Octopuses can edit their own genes to alter their evolution.
New research shows that octopuses and other cephalopods have a tremendous capacity to alter and edit their own genes, which scientists believe to be the reason behind their shocking intelligence and ability to learn.
If you’re an animal and you’re intelligent, you probably aren’t a mollusk. Humans of course, dolphins and whales and pigs and crows – they all have large, centralized brains and a spinal cord to send neural messages down.
But worms, bivalves, snails… none of these things are known for their smarts. But their fellow mollusks, the tentacled cephalopods, are different. Cuttlefish, squid and particularly octopuses are known for their exceptional intelligence.
An octopus really shouldn’t be intelligent by all rights. Their brains have 1/20th the amount of neurons as humans, and it isn’t centralized in their body. Instead, they have a miniature brain in the bases of their arms.
And yet the octopus has both short and long-term memory. It can solve mazes and other simple problems. They’ve been observed using tools and building things. While their intellect is well-known, scientists have struggled to understand why such prodigious intelligence manifested in such an unlikely creature.
New research from Tel Aviv University (TAU) in Israel and the international Marine Biological Laboratory (MBL) may have our answer. Cephalopods have been found to be able to edit their RNA at extreme speed, allowing for rapid adaptations to environmental challenges.
What does that mean? Think of it like this. Your genetic code consists of DNA and RNA: DNA is the architect and RNA is the construction workers. DNA is a stable blueprint of what makes you you and RNA is what translates those blueprints into a physical being.
But construction workers don’t have to follow a blueprint exactly, and RNA doesn’t always do exactly what DNA bids. This process is known as “RNA editing,” and every organism does it to a certain extent in response to environmental pressures.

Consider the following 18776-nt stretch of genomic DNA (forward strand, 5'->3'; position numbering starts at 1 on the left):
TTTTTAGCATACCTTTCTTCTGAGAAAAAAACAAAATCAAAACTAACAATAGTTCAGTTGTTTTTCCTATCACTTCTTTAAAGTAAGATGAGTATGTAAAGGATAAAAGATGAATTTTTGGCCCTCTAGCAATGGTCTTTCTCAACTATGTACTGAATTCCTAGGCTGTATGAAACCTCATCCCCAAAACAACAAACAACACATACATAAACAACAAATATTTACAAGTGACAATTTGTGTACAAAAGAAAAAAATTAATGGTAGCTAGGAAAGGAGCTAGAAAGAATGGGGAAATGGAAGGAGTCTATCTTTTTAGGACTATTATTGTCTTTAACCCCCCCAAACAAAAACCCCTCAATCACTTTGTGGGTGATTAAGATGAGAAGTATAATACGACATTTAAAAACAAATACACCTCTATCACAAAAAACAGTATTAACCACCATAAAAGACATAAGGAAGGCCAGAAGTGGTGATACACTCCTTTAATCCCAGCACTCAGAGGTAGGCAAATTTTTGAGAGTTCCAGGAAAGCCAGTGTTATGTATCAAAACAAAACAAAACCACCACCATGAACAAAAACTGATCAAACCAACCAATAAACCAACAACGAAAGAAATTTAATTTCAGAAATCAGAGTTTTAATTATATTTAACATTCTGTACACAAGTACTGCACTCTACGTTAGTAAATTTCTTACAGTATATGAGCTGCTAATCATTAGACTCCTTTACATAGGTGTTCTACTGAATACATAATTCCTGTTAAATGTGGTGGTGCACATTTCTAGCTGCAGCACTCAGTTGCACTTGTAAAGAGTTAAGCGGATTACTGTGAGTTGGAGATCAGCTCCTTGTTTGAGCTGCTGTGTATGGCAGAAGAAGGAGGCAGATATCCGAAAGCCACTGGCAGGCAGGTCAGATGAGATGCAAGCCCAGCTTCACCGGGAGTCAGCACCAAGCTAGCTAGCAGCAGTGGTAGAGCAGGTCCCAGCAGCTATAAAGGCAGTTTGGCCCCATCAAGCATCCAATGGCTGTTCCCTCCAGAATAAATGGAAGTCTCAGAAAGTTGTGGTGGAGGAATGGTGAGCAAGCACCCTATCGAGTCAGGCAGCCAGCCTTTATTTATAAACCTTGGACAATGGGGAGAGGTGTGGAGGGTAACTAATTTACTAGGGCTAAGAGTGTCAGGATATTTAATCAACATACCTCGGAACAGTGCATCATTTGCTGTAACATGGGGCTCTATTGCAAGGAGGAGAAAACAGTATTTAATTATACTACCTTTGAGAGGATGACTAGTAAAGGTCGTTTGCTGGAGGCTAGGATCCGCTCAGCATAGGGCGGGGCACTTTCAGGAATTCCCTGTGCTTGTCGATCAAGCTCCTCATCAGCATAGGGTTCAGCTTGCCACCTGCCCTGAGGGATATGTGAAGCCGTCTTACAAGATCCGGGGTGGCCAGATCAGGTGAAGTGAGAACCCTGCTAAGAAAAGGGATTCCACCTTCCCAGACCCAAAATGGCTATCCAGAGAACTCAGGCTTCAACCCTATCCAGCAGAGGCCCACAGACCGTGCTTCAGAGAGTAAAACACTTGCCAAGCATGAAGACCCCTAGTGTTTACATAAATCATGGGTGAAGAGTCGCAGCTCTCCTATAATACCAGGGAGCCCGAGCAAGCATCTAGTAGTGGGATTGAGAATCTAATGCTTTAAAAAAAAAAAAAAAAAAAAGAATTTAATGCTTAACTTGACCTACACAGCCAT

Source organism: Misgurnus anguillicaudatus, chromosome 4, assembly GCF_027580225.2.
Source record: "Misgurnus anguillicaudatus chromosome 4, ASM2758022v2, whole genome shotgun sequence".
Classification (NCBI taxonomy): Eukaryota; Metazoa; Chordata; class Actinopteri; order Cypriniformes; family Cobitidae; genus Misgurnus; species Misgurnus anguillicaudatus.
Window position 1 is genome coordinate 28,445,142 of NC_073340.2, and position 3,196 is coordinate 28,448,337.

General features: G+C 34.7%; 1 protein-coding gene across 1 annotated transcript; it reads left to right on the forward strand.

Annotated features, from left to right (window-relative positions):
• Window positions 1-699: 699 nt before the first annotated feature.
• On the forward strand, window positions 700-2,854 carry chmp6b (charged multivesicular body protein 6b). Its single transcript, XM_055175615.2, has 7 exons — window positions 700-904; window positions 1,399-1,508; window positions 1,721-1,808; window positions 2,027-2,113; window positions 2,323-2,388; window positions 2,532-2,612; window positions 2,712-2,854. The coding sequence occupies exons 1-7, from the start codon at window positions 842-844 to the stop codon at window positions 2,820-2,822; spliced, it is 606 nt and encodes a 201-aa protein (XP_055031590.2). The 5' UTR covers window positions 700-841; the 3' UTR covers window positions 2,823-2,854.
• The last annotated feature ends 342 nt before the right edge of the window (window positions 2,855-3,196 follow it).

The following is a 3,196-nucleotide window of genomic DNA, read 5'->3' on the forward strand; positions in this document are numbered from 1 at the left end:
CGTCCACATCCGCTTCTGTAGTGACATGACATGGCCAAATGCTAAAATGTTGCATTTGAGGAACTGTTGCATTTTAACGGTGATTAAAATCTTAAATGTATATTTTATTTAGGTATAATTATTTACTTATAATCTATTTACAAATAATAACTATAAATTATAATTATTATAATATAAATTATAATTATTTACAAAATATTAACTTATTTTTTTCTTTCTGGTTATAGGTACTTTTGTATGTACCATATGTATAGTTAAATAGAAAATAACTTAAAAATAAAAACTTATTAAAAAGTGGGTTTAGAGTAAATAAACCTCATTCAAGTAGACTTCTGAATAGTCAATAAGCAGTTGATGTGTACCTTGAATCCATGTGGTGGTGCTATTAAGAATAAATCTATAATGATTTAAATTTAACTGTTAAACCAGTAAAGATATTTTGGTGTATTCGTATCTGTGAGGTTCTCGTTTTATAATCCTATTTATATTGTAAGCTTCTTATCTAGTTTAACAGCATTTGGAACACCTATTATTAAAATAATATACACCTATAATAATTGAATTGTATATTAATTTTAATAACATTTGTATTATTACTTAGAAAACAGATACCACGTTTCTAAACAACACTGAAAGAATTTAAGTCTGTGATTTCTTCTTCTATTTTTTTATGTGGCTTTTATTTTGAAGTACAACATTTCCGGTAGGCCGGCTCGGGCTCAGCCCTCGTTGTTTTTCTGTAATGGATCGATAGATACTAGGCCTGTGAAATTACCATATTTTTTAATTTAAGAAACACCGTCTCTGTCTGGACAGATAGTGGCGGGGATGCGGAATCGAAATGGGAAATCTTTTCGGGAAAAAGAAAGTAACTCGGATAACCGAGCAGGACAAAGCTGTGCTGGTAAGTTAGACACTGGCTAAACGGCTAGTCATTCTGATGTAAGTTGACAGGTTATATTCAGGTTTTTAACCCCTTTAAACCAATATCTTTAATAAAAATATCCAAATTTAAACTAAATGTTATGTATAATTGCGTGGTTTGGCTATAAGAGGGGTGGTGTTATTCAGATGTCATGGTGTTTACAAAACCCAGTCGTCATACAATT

“About 25 years ago, people identified the first example of RNA editing in mammals. There were a few cases where you’d see the DNA saying one thing and then see the actual protein was different,” says study co-lead Eli Eisenberg, a biophysicist at TAU, in a statement.
“For us, generally when we have a gene, the coding can be improved through mutation. That’s the general picture of evolution, where a mutation comes along to adapt the protein to the needs of the organism. But when you change the DNA, it’s hardwired. You change it, and that’s that.”
Eisenberg also said that humans have about 1,000 spots on our genetic code which are sites likely to undergo RNA editing – but most of those spots are located along what’s called “junk DNA” that doesn’t code for anything. Fewer than 100 sites of likely RNA editing would actually do us any good.
By comparison, squids (whose genome is roughly the same length as humans) have 11,000 of these sites. The researchers found a correlation between the intelligence of the cephalopod and its number of RNA editing sites: squids and octopuses had more while the more primitive nautiluses had less.
RNA editing is most likely to occur in brain tissue, giving the species tremendous flexibility in adaptation. “You might edit the RNA in one tissue, say, the brain, and not in another, like the muscle,” Eisenberg explains. “You can have the old protein produced under normal conditions, and a new one when you’re under stress. You can edit it or not to varying levels – you can have the edited and unedited version in the same cell, working together.”
The trade-off here is that more flexible RNA means less flexible DNA – and DNA alters between generations, rather than within one organism. In other words, while individual octopuses may be better-suited to responding to pressures than humans, the species as a whole would be much slower to respond.
Eisenberg says he’s excited to continue the research on cephalopods to better understand this unusual ability of theirs. It isn’t totally certain that RNA editing is what gives octopuses their intelligence, but “that would definitely be my guess,” says TAU researcher Noa Liscovitch-Brauer. “It makes for a very compelling hypothesis in my eyes.”